Kenapa perusahaan harus terapkan On-Site Testing Business Continuity
Why Your Business Needs On-Site TestingWritten by Chris CooperJune 23, 2014
Most recovery plans include off-site IT or data tests which involve recovering key systems and data from an off-site location. These tests protect critical information but overlook vital resources that keep your business going after a disruption has occurred such as people, locations, communications, and supplies. Disruptions impact every part of your organization. To truly be prepared, you have to test all of your company’s resources onsite. This allows you to address critical issues that go beyond data restoration such as how to resume operations if your physical structure or phone system has been destroyed.
On-site testing enables you to test recovery plans using real-life scenarios, which is far more effective. During an onsite test, mobile recovery stations and equipment are delivered to your business. Employees implement solutions to serve customers as if a disaster had actually occurred. This more realistic approach to testing benefits your overall business continuity strategy in three key areas.
Engaging senior executives
Onsite testing allows C-level executives to partner with continuity professionals and IT managers to reduce risk. This collaboration helps upper management see the value of onsite testing, evaluate company operations within a controlled environment, and identify and implement ways to improve the efficiency of day-to-day functions.
Lowering compliance risk
A multitude of laws and regulations require businesses to test their plans, particularly in the financial, healthcare, and utilities industries. Testing has become a key focus for examiners during audits, and regulators require companies to provide test results that demonstrate viable, executable plans. Companies that don’t provide proof of testing risk incurring penalties, failing audits, and having to scramble to meet examiners’ expectations.
Even if testing isn’t required by law or regulation, suppliers, partners, investors, and customers often have concerns over data integrity, availability, and internal controls, which can place additional demands on your organization. The ability to show that you can ensure the continuous availability of information will put your stakeholders at ease.
Data security and business continuity are separate, but they present a shared concern. Security breaches can cause an organization to execute its recovery plan. Even if regulations don’t require plans to be tested, an organization remains accountable for its data-related systems and processes.
Being better prepared
According to research firm Janco Associates, nearly 67 percent of organizations reported that errors in planning accounted for disaster recovery failures. Testing at your facility provides a more complete assessment of your organization’s risks and recovery capabilities.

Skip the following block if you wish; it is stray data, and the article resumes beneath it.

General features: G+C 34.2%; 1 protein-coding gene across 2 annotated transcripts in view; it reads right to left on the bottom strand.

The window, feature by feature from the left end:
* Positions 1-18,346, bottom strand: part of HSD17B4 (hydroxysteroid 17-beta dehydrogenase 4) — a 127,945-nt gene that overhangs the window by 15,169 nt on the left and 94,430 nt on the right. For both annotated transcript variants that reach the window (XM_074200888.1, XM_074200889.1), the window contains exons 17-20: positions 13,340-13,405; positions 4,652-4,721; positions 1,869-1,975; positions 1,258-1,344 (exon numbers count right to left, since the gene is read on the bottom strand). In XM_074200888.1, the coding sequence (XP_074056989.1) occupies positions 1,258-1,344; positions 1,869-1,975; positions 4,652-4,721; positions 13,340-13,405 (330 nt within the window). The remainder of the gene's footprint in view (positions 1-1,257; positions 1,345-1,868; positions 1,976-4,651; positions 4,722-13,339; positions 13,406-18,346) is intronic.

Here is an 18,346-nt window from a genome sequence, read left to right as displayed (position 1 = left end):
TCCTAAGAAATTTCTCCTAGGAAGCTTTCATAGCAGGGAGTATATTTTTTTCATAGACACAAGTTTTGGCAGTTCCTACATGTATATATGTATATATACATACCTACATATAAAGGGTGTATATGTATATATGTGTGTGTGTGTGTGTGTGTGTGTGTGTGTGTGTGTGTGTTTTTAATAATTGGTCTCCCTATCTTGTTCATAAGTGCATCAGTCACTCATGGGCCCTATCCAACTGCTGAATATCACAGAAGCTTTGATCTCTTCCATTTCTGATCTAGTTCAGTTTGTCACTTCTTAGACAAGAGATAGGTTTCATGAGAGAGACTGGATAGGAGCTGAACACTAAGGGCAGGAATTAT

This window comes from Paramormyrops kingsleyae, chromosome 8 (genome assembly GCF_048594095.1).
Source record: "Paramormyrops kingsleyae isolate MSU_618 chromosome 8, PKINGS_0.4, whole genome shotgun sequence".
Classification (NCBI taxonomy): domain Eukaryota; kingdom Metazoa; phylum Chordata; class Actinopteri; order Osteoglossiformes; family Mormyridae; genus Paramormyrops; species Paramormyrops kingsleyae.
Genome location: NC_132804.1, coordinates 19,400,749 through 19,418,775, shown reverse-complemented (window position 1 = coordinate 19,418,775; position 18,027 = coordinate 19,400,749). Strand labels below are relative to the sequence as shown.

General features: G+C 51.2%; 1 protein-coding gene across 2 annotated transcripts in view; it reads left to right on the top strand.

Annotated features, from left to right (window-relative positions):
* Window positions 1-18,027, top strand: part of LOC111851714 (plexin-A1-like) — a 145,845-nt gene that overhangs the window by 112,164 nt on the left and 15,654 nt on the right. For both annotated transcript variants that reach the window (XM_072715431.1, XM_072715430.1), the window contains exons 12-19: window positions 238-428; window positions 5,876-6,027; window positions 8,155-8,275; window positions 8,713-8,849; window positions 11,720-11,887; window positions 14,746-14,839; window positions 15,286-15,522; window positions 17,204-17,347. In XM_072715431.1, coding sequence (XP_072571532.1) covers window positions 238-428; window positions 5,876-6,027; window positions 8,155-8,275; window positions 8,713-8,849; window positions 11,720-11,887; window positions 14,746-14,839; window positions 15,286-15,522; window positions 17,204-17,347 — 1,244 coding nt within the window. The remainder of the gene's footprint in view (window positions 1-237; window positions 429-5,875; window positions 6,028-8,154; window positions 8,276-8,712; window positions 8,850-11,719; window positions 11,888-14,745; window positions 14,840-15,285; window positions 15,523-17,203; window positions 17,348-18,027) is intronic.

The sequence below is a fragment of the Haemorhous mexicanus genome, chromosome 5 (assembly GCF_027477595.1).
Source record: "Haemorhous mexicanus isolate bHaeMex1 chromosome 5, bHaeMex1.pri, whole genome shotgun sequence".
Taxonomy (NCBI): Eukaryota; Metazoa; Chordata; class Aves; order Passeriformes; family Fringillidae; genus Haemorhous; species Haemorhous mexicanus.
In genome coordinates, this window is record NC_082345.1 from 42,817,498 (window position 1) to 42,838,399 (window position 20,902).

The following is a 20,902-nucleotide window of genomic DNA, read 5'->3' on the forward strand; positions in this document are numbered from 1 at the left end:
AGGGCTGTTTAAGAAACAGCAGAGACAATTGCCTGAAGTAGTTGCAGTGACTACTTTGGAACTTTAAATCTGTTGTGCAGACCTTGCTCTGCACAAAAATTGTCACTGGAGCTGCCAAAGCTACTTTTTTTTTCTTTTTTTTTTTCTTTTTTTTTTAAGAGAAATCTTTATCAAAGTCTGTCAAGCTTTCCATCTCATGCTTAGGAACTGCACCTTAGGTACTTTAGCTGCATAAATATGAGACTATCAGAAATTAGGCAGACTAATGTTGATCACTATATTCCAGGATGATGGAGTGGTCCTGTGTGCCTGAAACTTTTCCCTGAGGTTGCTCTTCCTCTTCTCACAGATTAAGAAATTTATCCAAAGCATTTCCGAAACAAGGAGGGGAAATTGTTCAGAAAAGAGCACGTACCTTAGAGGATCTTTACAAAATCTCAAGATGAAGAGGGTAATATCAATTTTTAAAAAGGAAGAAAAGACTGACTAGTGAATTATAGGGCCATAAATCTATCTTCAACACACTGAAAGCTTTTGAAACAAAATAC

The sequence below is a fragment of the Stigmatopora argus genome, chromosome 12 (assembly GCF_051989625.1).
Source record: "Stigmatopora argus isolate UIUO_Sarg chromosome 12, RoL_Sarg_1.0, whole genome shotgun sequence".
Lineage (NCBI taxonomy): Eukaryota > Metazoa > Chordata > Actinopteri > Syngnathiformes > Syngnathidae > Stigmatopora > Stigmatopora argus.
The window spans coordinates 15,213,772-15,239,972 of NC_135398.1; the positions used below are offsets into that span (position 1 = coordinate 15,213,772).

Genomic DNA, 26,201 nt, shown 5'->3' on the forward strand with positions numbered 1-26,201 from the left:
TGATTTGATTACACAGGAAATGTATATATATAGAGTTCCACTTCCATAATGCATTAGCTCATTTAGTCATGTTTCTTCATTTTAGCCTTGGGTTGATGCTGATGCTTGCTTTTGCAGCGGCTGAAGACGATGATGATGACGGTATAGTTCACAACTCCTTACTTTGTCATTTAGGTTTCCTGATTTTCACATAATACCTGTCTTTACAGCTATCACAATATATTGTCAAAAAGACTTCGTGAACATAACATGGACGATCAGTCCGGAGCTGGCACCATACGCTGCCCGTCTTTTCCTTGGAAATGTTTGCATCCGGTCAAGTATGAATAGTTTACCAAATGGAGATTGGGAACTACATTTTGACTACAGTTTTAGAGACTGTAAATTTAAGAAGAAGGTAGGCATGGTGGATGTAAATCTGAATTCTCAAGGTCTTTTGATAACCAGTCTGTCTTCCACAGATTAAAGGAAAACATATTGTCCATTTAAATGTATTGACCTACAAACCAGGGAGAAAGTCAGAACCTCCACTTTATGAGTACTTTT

During an on-site test, a mobile recovery facility, satellite, equipment, and desktops are brought to your building. Continuity professionals and IT managers create solutions to potential problems such as where customers will park, how to reconnect systems, and where to station the mobile recovery unit.
Without onsite testing, you risk overlooking gaps in your disaster recovery plans. Attempting to address these flaws in the midst of a disruption can lead to failure.
Lack of support from C-level execs
One of the most difficult issues for continuity professionals and IT managers is obtaining and maintaining support from C-level executives who are evaluated primarily on their ability to generate profits and grow the business. Many senior executives view business continuity as a low priority and onsite testing as an unnecessary expense. To convince C-level executives to pay for an onsite test, you’ll need to do the following:
- Show that benefits outweigh cost. To secure executive buy-in, you need to demonstrate how onsite testing achieves business goals. Onsite tests enable businesses to satisfy supply chain demands, regulatory requirements, service-level agreements, and fiduciary responsibilities to shareholders.
- Position onsite testing as a sales tool. Suggest publicizing your test efforts. Prospective and current customers who know that your company is prepared for business interruptions will feel more confident doing business with you.
- Speak their language. Most senior executives understand risk management, so present onsite testing as a way to reduce risk to your organization and its stakeholders. Cite specific examples of situations that could prevent your business from serving customers (e.g., a database failure or power outage) and then offer onsite testing as the solution to preparing for those scenarios.
- Stop saying “disaster recovery testing.” When senior executives hear the word “disaster,” they think of natural catastrophes that rarely occur. These unlikely events are a low priority for CEOs. Instead, use terms such as “onsite testing” or “testing the business continuity plan” and emphasize the need to prepare for common man-made disasters like fiber cuts, telephone outages, and cracked water mains.